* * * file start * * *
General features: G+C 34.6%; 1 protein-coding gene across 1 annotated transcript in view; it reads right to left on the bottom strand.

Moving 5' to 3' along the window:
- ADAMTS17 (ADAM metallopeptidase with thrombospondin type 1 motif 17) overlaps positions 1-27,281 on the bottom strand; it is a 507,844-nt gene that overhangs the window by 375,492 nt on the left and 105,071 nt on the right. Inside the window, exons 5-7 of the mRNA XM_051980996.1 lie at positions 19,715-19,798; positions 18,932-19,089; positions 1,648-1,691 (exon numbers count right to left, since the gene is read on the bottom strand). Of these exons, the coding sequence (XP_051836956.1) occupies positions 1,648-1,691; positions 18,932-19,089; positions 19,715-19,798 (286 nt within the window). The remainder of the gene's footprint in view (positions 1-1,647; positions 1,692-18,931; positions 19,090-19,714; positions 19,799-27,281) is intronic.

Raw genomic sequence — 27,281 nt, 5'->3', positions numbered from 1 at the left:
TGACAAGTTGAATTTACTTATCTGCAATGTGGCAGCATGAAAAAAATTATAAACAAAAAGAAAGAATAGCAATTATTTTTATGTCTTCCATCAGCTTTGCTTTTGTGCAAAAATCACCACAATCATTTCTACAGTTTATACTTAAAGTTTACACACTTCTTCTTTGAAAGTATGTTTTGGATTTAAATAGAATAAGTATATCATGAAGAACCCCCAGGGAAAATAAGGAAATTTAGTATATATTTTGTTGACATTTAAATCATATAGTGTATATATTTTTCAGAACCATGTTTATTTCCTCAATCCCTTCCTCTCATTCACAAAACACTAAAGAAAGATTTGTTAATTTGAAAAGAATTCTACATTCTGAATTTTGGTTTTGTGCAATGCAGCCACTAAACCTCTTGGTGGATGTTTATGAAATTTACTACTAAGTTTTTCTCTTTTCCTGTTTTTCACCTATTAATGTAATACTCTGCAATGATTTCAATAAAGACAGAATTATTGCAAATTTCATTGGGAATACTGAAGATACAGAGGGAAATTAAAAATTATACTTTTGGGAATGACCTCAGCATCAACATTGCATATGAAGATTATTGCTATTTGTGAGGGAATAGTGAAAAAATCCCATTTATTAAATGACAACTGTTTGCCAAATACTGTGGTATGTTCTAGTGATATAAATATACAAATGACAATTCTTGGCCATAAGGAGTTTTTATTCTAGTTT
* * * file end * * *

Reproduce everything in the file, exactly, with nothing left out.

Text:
General features: G+C 34.6%; 1 protein-coding gene across 1 annotated transcript in view; it reads right to left on the bottom strand.

Moving 5' to 3' along the window:
- ADAMTS17 (ADAM metallopeptidase with thrombospondin type 1 motif 17) overlaps positions 1-27,281 on the bottom strand; it is a 507,844-nt gene that overhangs the window by 375,492 nt on the left and 105,071 nt on the right. Inside the window, exons 5-7 of the mRNA XM_051980996.1 lie at positions 19,715-19,798; positions 18,932-19,089; positions 1,648-1,691 (exon numbers count right to left, since the gene is read on the bottom strand). Of these exons, the coding sequence (XP_051836956.1) occupies positions 1,648-1,691; positions 18,932-19,089; positions 19,715-19,798 (286 nt within the window). The remainder of the gene's footprint in view (positions 1-1,647; positions 1,692-18,931; positions 19,090-19,714; positions 19,799-27,281) is intronic.

Raw genomic sequence — 27,281 nt, 5'->3', positions numbered from 1 at the left:
TGACAAGTTGAATTTACTTATCTGCAATGTGGCAGCATGAAAAAAATTATAAACAAAAAGAAAGAATAGCAATTATTTTTATGTCTTCCATCAGCTTTGCTTTTGTGCAAAAATCACCACAATCATTTCTACAGTTTATACTTAAAGTTTACACACTTCTTCTTTGAAAGTATGTTTTGGATTTAAATAGAATAAGTATATCATGAAGAACCCCCAGGGAAAATAAGGAAATTTAGTATATATTTTGTTGACATTTAAATCATATAGTGTATATATTTTTCAGAACCATGTTTATTTCCTCAATCCCTTCCTCTCATTCACAAAACACTAAAGAAAGATTTGTTAATTTGAAAAGAATTCTACATTCTGAATTTTGGTTTTGTGCAATGCAGCCACTAAACCTCTTGGTGGATGTTTATGAAATTTACTACTAAGTTTTTCTCTTTTCCTGTTTTTCACCTATTAATGTAATACTCTGCAATGATTTCAATAAAGACAGAATTATTGCAAATTTCATTGGGAATACTGAAGATACAGAGGGAAATTAAAAATTATACTTTTGGGAATGACCTCAGCATCAACATTGCATATGAAGATTATTGCTATTTGTGAGGGAATAGTGAAAAAATCCCATTTATTAAATGACAACTGTTTGCCAAATACTGTGGTATGTTCTAGTGATATAAATATACAAATGACAATTCTTGGCCATAAGGAGTTTTTATTCTAGTTT